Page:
Heather Camlot (Toronto) (Silver Birch Fiction)

Writers’ Union Member. 2018 Silver Birch nominee for Clutch. Writing for Children Competition winner. Heather’s rates are $250 for one session, $450 for two, $650 for three, $800 for four/full day (may be shared with a neighbouring school). $150 for a virtual visit. HST applies. No travel costs within Toronto.

Clutch has been called “powerful, moving, and wonderful” by Kirkus and a “superb story” by Quill & Quire. A veteran journalist who is passionate about children’s literature, Heather writes about books for leading publications, volunteers with the Canadian Society of Children’s Authors, Illustrators, and Performers (CANSCAIP), and works with children’s bookstore Mabel’s Fables. In her presentations, she aims to entertain and educate, leaving the audience interested in writing fiction and non-fiction, as well as looking into their own history for inspiration.

PRESENTATIONS

Set in the heart of Montreal's impoverished Plateau neighbourhood in 1946, Clutch follows 12-year-old Joey Grosser, who vows to make money any way he can after his father dies and leaves the family with nothing more than a money-losing corner grocery store. But when he turns to the wrong man for help, Joey may lose more than just the opportunity of a lifetime to see Jackie Robinson play ball. Clutch explores ideas around family, friendship, poverty, racism, dreams and disillusionment, and of course baseball.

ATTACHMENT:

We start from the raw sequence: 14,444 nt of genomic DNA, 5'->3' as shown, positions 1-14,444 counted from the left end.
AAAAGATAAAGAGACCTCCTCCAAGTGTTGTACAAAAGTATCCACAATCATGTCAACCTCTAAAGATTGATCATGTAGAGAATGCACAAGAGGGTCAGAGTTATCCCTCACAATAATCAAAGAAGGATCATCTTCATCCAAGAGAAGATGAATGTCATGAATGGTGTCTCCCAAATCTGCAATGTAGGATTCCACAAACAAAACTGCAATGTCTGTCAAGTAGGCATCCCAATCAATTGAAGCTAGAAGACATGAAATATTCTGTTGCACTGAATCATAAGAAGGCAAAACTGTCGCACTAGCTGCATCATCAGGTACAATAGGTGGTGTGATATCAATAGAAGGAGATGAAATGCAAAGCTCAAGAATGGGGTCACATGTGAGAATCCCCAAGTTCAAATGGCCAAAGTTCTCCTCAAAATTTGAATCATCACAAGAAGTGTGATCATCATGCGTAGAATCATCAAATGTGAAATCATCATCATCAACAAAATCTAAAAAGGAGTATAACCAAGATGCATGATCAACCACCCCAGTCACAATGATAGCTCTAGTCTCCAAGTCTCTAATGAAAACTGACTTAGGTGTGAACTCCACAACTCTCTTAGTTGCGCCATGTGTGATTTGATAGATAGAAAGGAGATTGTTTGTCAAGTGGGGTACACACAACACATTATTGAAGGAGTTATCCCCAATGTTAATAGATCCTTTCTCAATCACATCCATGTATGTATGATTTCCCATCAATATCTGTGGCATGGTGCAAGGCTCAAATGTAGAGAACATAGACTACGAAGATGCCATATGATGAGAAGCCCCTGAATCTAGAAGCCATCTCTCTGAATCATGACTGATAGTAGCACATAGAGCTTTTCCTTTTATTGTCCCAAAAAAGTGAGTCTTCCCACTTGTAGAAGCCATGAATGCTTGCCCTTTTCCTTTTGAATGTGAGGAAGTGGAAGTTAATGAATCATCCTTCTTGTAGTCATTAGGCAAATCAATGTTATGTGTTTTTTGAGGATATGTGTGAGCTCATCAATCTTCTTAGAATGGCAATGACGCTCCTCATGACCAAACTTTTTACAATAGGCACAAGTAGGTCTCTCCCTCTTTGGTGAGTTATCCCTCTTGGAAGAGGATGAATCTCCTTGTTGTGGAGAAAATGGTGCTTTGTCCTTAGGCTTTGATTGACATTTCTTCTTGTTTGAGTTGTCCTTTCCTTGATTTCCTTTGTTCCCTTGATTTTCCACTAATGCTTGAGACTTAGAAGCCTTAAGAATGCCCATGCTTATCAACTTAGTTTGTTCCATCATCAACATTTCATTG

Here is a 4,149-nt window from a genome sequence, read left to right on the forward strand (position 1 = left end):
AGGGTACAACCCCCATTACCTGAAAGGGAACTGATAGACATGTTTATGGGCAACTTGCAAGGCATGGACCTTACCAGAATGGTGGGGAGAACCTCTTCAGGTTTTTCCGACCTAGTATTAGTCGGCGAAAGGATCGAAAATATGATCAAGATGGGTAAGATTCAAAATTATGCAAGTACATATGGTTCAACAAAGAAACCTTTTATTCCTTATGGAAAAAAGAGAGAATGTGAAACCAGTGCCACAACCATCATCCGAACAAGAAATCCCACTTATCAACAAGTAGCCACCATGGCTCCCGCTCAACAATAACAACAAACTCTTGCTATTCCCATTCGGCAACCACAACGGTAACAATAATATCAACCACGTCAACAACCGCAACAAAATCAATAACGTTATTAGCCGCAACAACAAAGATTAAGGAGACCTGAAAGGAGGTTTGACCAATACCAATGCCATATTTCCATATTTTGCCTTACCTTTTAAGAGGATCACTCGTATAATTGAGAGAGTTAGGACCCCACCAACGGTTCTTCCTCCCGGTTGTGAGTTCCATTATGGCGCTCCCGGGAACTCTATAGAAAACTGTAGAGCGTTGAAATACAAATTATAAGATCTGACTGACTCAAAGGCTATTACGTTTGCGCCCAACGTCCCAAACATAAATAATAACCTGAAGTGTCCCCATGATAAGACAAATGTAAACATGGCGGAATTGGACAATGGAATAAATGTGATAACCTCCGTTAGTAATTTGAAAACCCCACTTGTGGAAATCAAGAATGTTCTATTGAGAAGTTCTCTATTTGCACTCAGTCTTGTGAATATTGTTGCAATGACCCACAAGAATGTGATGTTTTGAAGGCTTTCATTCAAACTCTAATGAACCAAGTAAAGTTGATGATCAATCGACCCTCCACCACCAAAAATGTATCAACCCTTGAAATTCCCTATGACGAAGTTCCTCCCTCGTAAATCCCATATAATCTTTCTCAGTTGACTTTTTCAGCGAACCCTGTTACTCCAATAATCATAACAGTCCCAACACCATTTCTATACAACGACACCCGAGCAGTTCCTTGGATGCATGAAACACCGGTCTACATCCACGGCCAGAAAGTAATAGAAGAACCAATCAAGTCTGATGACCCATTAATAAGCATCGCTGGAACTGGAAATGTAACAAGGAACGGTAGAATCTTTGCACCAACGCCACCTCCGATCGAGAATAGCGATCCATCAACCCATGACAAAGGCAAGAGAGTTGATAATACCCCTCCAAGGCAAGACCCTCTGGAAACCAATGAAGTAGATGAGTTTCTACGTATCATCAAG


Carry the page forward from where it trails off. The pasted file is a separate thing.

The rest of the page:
Heather engages students with a fun and interactive presentation. She starts by discussing the pressure to succeed – how it affects the lives of her characters, herself, and her audience. She shares the rather odd way she came to be a writer (both journalist and novelist), how she was inspired to write Clutch by delving into family history, and the lengthy process to becoming a published author. She also touches on the basic elements of a story, how to give it life through research, and why historical fiction is so important.

Presentations are one hour with question period and suitable for Grade 3 and up. They can be adapted to audience and interest; possible topics as related to Clutch include 20th-century art history, baseball history and Jewish immigration to Canada.

WORKSHOPS

Workshops are available for 16 or so participants.

Topics include:

  • Page one, line one: Students will listen to a few examples to learn the basics of crafting the all-important first line, first paragraph, and first chapter, and then write their own.
  • Ready, set, research: Students will learn about the research process, including primary vs. secondary sources, fact vs. fake news, where to look, and how to pull it all together.
  • All the news: Students will learn about different types of articles and structure, and will write their own journalistic work.
  • Getting down to business: After discussing the 10 business basics Joey follows in Clutch, students will work on a business idea and marketing plan.
  • Customized topic: Heather can tailor a workshop to your needs and audience, including adults and educators. Please contact her for more details.